I’m going to be unfair and bring up last year’s cracking Knives Out (2019), which took the basic murder-mystery and went beyond that. It kinda spoiled us with its wonderful casting, snarky humor, and distinct characters, that it’s hard not to consider it against any new entry. It brought something new to a well-worn formula, and once it kicked off, it was great fun. Heck, let’s go back a bit further and bring up Kenneth Branagh’s solid old-fashioned Murder on the Orient Express (2017), with its grand production values and lush cinematography. You may not have enjoyed the story, but at least the cast and scenery were enticing enough. What is one to take from Miss Fisher’s latest tale?

I will say, with quite the history behind them now, the dynamics of the cast are well-oiled by this point. I’m thinking especially of the fan-favorite ‘Will They/ Won’t They?’ romantic pairing of Essie Davis, True History of the Kelly Gang (2020), and Nathan Page, Panic at Rock Island (2011), who seem to have a genuine friendship that extends to their characters. The movie is elevated whenever they’re together and could have done with more of their banter and playfulness. Izabella Yena does well in her feature film debut and makes for a solid dramatic counterweight to the otherwise lightweight proceedings. Everyone else frankly doesn’t get enough material to work with and don’t make much of an impression, outside of maybe Kal Naga, Out of the Ordinary (2014), whose Sheikh Kahlil Abbas feels underused. In addition, the locations, namely Morocco and the Fisher mansion, are quite lovely and add the most cinematic flavor to the experience. But really, that’s about it.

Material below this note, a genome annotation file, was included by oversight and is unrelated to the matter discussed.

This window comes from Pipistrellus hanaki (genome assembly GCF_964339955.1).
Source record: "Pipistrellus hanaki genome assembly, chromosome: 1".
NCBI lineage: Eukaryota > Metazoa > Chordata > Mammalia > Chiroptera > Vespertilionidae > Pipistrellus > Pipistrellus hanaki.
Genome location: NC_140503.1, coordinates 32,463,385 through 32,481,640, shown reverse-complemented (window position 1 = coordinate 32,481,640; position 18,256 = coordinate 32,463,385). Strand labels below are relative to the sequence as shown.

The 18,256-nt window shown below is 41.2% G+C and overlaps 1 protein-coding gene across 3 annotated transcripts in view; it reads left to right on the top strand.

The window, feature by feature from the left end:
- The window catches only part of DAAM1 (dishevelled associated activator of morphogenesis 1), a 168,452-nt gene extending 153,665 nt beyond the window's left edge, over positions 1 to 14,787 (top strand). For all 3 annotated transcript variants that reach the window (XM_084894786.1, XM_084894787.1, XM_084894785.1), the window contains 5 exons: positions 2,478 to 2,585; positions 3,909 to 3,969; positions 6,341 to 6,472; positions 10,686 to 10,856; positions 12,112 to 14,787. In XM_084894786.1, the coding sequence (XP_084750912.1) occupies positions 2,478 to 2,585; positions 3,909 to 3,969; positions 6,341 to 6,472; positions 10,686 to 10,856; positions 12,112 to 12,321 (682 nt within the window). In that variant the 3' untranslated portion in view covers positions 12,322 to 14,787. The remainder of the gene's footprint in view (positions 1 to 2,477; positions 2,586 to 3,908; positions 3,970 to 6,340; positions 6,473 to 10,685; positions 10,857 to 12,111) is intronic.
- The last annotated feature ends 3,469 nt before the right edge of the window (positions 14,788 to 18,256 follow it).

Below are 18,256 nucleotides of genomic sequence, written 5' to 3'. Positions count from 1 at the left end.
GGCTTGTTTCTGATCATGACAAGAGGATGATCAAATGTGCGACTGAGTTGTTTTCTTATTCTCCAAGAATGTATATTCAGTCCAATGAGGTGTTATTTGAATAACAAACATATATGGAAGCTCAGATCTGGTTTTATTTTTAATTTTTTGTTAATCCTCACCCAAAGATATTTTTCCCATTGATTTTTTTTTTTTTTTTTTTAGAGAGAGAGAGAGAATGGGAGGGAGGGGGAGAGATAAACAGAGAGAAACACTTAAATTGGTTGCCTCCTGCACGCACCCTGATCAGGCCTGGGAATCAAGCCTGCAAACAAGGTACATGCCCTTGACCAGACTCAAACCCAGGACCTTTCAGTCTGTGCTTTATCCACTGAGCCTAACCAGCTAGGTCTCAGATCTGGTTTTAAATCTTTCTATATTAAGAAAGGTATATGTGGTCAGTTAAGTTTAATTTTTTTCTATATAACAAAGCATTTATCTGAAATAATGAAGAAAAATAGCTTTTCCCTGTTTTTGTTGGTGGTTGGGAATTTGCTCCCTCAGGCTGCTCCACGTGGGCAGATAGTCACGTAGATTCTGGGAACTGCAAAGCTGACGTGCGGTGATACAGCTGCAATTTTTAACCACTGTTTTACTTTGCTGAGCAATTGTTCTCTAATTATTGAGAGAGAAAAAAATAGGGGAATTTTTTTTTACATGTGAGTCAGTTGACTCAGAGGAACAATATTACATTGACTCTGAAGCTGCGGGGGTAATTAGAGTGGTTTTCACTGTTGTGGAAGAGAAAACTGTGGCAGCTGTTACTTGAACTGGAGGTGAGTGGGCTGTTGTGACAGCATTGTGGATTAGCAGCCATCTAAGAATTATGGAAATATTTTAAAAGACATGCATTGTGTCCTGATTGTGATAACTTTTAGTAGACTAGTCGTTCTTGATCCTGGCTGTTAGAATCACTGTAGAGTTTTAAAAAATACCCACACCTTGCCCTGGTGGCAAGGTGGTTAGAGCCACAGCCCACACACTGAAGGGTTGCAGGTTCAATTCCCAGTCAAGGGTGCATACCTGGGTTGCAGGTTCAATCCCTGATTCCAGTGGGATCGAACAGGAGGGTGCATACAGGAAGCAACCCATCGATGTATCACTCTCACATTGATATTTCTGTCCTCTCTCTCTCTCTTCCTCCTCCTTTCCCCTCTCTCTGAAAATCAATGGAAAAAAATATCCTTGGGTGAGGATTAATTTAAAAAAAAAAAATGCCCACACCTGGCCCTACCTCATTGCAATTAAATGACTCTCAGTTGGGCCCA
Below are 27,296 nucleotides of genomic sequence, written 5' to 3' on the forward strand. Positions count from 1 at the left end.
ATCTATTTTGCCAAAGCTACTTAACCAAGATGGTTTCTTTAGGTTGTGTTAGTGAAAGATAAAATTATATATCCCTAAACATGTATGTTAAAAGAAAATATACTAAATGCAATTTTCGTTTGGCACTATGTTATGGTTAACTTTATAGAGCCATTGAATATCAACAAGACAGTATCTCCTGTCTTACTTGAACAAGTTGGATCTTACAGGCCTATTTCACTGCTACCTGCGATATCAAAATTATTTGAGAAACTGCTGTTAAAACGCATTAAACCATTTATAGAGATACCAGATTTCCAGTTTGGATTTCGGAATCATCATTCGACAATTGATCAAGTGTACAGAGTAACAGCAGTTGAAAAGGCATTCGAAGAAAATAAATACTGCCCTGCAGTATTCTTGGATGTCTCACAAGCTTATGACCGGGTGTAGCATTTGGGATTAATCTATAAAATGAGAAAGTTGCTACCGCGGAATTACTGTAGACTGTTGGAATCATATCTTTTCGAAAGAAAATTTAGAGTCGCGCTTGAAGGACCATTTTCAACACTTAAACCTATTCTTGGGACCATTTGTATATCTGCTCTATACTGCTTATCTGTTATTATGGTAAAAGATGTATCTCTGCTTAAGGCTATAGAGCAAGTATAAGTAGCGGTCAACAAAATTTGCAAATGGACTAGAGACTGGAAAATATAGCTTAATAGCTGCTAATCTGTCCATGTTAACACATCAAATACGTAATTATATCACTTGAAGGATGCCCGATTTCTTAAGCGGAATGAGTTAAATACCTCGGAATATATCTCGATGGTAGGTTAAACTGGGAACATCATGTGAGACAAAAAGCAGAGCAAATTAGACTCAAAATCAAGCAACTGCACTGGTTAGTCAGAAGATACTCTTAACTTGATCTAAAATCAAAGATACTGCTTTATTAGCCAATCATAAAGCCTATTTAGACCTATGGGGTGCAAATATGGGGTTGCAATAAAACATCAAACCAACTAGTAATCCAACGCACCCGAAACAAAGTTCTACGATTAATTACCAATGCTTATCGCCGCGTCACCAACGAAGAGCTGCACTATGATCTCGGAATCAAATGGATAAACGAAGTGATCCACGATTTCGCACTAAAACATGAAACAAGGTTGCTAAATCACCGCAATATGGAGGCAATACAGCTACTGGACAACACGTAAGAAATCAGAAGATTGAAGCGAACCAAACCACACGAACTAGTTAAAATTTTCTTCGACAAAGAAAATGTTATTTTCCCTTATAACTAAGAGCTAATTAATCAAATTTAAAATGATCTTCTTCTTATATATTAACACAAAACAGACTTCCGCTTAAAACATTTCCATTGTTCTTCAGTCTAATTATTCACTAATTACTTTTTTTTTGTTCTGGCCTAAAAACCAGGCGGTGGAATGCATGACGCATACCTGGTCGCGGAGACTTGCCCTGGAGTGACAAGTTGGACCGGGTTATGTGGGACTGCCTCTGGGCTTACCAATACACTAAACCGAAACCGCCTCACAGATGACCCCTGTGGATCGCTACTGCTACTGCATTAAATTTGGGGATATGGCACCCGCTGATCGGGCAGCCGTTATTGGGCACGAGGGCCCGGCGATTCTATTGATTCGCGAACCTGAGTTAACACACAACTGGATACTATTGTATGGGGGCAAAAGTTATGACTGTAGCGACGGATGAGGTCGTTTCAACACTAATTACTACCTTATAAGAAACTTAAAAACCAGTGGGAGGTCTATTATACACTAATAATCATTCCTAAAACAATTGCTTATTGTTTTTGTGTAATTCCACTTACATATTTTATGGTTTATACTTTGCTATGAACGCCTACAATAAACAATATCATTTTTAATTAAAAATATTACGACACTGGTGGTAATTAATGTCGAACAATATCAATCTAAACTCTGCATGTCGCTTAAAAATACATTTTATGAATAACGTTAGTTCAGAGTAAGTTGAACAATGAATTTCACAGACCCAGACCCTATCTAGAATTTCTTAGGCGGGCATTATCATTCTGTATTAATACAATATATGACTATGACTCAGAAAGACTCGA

I’m sure Essie Davis enjoyed her Moroccan holiday.

It genuinely brings me no pleasure to declare that Miss Fisher and the Crypt of Tears is a dead-end dud — a cinematic bore if you will. Considering how rare it is for Australian genre features to be made and distributed so widely, how often overlooked the upper-aged crowd are at the cinema, and how much demand there is for female-fronted productions (both on-screen and behind the camera), believe me when I say, I very desperately wanted to like this film. Alas, while fans have clearly enjoyed this and will continue to do so, already demanding more Miss Fisher feature adventures, for everyone else, I can only really recommend this if you’re an insufferable insomniac.

2 / 5 – Average

Reviewed by Steve Ramsie

Miss Fisher and the Crypt of Tears is released through Roadshow Entertainment Australia